Politics Garland rescinds Trump-era memo curtailing consent decrees
Roger Goodell responds to Georgia voting legislation in memo to NFL employees
NFL commissioner Roger Goodell has sent a memo to NFL employees regarding Georgia's new voting legislation, which contains several provisions that will make it harder for numerous Georgians to exercise their constitutional right to vote. USA Today's Mike Jones posted excerpts of the memo on Monday, which was then obtained in full by ProFootballTalk. In the memo, Goodell highlights the ways the NFL supported and promoted voting over the past year, and commits to continuing that in the future. “I know that a number of you have asked questions about the recent Georgia legislation regarding that state’s voting procedures.
Attorney General Merrick Garland has officially revoked a Trump-era memo that limited the use of consent decrees by prosecutors in pushing for changes at police departments and other agencies in abuse and misconduct investigations.
In to all U.S. attorneys and Justice Department leaders, Garland wrote that the agency will "return to the traditional process that allows the heads of litigating components to approve most settlement agreements, consent decrees, and the use of monitors in cases involving state and local governmental entities."
Garland Shuns Spotlight in Bid to Rebuild DOJ Image After Trump
Merrick Garland had been attorney general for less than a week when a gunman killed eight people in the Atlanta area, six of whom were Asian women, sending a wave of terror through the Asian-American community and reigniting a national debate on gun control. © Bloomberg Merrick Garland But in a break with his predecessors’ actions, the nation’s top law enforcement officer largely stayed out of public view, working behind the scenes to shape the department’s response. The move was part of a conscious strategy to steer clear of politics and the limelight, according to interviews with Justice Department officials.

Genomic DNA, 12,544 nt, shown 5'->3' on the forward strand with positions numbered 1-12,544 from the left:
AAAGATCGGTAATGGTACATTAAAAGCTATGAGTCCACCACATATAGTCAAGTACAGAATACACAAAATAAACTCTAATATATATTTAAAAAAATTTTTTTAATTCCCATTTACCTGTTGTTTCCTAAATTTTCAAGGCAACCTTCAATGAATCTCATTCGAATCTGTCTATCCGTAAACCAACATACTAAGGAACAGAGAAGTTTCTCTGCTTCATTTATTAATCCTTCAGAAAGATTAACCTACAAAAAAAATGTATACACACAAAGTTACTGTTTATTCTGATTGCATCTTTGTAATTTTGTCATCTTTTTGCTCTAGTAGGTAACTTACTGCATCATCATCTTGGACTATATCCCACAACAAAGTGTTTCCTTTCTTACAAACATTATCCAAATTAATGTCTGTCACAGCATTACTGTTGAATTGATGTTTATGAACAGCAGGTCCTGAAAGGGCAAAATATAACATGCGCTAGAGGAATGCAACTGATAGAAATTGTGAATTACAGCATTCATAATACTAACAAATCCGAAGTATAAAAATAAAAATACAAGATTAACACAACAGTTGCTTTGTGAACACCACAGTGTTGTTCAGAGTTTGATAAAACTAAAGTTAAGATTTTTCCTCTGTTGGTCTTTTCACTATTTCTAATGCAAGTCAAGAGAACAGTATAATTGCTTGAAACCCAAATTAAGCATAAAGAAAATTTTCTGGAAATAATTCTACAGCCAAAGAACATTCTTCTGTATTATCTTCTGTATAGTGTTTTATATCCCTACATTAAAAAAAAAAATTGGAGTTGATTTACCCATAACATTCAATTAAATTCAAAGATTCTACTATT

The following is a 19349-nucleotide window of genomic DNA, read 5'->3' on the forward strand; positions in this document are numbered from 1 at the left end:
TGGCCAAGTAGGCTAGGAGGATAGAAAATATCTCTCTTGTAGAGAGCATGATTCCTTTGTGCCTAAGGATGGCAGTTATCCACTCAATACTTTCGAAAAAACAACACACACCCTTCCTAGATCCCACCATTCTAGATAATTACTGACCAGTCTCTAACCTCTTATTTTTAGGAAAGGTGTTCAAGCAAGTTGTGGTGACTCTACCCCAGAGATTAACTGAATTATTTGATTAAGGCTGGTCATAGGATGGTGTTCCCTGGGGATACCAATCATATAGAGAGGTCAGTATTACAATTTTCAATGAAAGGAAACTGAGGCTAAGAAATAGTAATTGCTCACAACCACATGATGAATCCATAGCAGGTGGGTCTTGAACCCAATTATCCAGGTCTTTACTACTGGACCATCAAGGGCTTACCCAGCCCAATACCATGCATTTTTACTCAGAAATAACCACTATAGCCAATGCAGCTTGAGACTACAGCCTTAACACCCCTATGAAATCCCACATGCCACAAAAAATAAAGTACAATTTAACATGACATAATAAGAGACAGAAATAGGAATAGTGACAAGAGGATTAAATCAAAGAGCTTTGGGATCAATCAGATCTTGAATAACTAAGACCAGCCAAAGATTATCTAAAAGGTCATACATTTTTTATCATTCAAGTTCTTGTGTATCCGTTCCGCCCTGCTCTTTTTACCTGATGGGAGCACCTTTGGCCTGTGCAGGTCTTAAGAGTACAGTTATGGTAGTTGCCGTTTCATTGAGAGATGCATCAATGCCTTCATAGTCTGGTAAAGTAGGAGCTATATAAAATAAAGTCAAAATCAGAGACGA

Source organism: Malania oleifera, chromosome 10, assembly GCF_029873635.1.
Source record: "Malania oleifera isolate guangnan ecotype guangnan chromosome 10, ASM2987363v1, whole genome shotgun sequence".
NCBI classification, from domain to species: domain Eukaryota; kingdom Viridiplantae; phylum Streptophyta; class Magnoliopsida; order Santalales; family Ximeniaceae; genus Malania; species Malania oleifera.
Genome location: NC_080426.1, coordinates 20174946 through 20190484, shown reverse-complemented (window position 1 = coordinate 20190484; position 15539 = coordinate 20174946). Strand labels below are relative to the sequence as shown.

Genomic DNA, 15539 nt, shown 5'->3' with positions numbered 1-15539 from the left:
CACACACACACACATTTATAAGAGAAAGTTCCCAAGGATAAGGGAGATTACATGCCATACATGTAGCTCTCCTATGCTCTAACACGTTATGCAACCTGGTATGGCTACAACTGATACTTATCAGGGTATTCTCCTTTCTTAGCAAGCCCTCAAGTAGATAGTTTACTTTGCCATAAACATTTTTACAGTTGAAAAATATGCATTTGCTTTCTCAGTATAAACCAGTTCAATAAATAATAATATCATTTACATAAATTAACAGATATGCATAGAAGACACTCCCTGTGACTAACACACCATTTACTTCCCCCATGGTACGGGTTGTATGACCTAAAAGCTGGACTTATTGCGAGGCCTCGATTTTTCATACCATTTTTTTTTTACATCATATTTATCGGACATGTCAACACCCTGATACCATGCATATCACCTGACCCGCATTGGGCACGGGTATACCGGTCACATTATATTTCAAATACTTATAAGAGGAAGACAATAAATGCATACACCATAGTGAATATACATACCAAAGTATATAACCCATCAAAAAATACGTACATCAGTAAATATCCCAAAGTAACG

"This memorandum makes clear that the Department will use all appropriate legal authorities to safeguard civil rights and protect the environment, consistent with longstanding Departmental practice and informed by the expertise of the Department's career workforce," Garland said Friday.
Consent decrees, court-approved legal agreements reached without litigation, have previously been used following civil rights investigations to force the implementation of mandated reforms.
Such decrees followed the federal investigations into the Ferguson Police Department after the killing of Michael Brown and in Baltimore following the police custody death of 25-year-old Freddie Gray.
In November 2018, then-Attorney General Jeff Sessions issued a memo that limited the use of consent decrees, and his first Senate-confirmed successor, William Barr, accused the Obama administration of overusing the legal agreements.
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Democrats have pushed back, arguing the move was part of a pattern of the Trump administration limiting the ability of the Justice Department's civil rights division to conduct extensive probes of police departments.
Conversations on civil rights issues and justice reform have gained increased momentum in the past year, especially in the civil unrest prompted by the police killings of George Floyd and other Black individuals.
The defense team for former Minneapolis police officer Derek Chauvin this week in his ongoing murder trial in connection with Floyd's death.
Chauvin, who was captured in graphic footage from last May kneeling on Floyd's neck for roughly nine minutes, invoked his Fifth Amendment rights, confirming that he would not testify.
Democrats have hoped that President Biden's nominee to lead the Justice Department's civil rights division, Kristen Clarke, the department's justice reform efforts, including the use of consent decrees to ensure oversight of police departments accused of systemic misconduct.
Garland rescinds Trump-era restrictions on federal investigations of police departments .
Atty. Gen. Merrick Garland rescinded Friday restrictions on Justice Department's use of consent decrees to force police departments to reform.In a four-page memo, Garland rescinded a policy enacted by Atty. Gen. Jeff Sessions in November 2018 that essentially blocked broad Justice Department inquiries of police forces and to enter into legal agreements for oversight.